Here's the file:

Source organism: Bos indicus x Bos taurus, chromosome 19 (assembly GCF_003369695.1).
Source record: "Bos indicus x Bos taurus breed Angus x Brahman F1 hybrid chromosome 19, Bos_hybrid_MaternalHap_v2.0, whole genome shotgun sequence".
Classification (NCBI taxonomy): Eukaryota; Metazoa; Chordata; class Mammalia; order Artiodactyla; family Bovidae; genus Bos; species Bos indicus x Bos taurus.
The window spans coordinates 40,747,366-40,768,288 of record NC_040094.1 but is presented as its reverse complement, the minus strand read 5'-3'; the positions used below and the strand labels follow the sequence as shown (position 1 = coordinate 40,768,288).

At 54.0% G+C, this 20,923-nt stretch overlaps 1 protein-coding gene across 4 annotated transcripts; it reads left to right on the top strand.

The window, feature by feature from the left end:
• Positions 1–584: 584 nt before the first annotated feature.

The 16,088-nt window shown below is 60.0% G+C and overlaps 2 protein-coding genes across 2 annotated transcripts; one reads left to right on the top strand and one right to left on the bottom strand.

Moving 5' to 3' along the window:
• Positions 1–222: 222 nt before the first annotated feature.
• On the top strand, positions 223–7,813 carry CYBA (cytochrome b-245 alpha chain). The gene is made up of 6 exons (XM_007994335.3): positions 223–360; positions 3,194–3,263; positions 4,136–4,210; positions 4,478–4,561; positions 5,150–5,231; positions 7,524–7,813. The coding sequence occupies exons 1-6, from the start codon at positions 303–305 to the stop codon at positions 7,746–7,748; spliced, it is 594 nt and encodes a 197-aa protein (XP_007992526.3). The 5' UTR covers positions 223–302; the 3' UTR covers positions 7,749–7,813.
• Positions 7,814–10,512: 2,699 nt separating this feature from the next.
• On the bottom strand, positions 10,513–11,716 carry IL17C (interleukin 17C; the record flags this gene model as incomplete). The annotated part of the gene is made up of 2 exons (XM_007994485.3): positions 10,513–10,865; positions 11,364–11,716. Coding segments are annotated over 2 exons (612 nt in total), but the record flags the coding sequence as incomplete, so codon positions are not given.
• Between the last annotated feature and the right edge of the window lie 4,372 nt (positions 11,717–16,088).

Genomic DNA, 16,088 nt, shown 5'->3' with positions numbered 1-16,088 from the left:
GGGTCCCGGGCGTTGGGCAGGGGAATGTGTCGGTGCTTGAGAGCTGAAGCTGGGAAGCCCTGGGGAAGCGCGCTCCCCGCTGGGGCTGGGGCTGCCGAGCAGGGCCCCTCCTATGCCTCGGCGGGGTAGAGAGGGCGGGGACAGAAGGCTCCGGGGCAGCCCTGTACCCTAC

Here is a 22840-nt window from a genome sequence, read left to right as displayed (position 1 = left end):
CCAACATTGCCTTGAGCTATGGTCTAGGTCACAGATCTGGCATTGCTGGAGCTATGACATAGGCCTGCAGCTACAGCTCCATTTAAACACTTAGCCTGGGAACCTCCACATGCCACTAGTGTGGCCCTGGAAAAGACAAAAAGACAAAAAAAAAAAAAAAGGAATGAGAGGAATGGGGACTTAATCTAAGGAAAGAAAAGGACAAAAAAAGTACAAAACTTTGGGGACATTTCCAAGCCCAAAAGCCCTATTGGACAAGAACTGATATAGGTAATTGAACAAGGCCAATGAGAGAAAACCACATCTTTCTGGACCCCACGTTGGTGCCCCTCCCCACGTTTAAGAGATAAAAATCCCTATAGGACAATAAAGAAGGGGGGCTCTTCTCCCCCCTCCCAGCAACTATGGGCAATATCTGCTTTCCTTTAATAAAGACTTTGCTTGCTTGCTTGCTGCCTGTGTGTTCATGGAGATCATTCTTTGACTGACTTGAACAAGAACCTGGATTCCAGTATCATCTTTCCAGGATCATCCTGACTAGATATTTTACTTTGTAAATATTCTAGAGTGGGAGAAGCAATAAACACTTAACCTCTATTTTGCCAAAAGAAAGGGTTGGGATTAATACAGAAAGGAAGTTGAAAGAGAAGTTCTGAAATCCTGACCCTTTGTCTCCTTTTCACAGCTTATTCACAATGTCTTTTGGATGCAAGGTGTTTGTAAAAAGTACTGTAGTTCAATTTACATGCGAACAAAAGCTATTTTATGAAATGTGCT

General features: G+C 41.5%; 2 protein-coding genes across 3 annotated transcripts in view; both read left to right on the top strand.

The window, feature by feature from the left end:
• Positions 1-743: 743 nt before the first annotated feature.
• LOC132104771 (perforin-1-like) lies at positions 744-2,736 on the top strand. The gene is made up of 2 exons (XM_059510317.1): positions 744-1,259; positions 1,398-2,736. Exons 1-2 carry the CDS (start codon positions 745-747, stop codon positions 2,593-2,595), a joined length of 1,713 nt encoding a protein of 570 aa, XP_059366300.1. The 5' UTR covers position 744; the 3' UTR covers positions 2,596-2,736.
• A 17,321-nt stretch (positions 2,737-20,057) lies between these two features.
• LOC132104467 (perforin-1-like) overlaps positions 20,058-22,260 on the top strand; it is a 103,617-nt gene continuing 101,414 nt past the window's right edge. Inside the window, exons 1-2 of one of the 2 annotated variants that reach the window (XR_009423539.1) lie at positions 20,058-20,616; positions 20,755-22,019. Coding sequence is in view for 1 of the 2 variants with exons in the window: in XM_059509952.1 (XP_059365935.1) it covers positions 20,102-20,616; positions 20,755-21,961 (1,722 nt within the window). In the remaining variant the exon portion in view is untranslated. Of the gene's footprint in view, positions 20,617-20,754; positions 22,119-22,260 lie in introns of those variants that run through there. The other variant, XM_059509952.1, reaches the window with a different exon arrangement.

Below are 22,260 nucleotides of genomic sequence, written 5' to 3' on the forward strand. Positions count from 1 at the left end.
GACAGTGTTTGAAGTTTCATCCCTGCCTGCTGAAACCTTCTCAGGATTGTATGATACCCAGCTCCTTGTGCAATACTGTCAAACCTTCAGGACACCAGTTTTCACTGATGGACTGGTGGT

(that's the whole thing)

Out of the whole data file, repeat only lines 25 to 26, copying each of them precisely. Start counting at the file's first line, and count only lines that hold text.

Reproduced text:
Below are 22,260 nucleotides of genomic sequence, written 5' to 3' on the forward strand. Positions count from 1 at the left end.
GACAGTGTTTGAAGTTTCATCCCTGCCTGCTGAAACCTTCTCAGGATTGTATGATACCCAGCTCCTTGTGCAATACTGTCAAACCTTCAGGACACCAGTTTTCACTGATGGACTGGTGGT